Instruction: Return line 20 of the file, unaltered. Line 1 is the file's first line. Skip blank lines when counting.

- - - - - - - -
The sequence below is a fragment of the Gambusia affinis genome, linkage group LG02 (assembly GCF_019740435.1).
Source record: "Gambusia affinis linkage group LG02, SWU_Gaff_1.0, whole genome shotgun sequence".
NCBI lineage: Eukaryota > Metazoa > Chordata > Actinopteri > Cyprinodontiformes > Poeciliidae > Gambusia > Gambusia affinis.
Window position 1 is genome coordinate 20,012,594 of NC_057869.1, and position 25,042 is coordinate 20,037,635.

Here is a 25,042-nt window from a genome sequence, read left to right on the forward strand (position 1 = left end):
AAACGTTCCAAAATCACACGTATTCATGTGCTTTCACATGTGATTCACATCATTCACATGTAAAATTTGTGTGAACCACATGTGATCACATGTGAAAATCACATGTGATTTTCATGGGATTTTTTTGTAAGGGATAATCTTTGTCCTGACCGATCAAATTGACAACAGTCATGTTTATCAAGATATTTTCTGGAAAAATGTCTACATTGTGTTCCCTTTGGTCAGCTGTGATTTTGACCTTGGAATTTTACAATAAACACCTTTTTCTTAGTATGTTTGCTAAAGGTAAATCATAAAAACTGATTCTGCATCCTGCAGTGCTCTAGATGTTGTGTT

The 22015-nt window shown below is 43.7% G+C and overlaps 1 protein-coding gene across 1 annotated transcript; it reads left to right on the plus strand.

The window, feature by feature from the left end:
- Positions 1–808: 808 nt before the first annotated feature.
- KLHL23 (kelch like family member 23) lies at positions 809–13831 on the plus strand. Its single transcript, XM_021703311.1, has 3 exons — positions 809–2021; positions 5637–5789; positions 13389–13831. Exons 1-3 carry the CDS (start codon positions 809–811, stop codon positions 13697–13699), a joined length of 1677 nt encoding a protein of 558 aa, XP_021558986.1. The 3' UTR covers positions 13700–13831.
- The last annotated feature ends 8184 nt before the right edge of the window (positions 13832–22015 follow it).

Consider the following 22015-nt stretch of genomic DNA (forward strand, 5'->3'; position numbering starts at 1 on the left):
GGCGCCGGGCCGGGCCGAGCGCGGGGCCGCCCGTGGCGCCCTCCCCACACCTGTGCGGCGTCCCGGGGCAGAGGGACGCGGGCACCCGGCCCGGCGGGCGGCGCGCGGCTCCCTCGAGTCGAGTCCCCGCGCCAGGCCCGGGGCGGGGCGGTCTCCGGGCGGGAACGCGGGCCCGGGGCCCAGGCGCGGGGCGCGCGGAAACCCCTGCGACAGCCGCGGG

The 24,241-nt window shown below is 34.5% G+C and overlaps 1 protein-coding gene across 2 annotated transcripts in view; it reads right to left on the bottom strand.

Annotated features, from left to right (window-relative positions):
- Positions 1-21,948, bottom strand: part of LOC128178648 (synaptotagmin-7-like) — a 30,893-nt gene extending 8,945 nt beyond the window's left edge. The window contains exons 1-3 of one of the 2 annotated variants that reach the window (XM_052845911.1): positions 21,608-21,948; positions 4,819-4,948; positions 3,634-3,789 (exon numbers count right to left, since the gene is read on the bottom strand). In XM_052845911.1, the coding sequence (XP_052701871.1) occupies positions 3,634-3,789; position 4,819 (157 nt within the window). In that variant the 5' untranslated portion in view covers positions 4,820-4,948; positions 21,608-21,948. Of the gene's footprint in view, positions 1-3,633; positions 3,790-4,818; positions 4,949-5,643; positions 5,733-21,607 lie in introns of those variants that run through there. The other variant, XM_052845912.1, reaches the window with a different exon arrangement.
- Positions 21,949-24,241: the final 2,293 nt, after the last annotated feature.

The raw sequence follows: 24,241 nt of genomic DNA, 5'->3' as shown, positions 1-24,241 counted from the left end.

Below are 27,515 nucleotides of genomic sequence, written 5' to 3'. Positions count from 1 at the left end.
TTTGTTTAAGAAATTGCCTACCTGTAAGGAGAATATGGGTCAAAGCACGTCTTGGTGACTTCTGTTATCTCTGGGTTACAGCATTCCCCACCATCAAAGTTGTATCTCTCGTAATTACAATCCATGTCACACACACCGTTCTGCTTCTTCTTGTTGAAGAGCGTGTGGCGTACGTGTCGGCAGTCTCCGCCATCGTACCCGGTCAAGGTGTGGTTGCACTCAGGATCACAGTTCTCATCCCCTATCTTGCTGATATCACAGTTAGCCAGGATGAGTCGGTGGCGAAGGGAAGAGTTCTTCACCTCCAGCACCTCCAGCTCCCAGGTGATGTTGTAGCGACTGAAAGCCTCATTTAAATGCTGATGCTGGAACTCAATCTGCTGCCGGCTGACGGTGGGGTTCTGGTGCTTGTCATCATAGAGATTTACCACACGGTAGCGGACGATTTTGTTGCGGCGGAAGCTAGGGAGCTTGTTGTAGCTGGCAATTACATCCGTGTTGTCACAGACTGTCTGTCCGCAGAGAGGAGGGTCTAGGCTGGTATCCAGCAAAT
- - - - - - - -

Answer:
TTTGTTTAAGAAATTGCCTACCTGTAAGGAGAATATGGGTCAAAGCACGTCTTGGTGACTTCTGTTATCTCTGGGTTACAGCATTCCCCACCATCAAAGTTGTATCTCTCGTAATTACAATCCATGTCACACACACCGTTCTGCTTCTTCTTGTTGAAGAGCGTGTGGCGTACGTGTCGGCAGTCTCCGCCATCGTACCCGGTCAAGGTGTGGTTGCACTCAGGATCACAGTTCTCATCCCCTATCTTGCTGATATCACAGTTAGCCAGGATGAGTCGGTGGCGAAGGGAAGAGTTCTTCACCTCCAGCACCTCCAGCTCCCAGGTGATGTTGTAGCGACTGAAAGCCTCATTTAAATGCTGATGCTGGAACTCAATCTGCTGCCGGCTGACGGTGGGGTTCTGGTGCTTGTCATCATAGAGATTTACCACACGGTAGCGGACGATTTTGTTGCGGCGGAAGCTAGGGAGCTTGTTGTAGCTGGCAATTACATCCGTGTTGTCACAGACTGTCTGTCCGCAGAGAGGAGGGTCTAGGCTGGTATCCAGCAAAT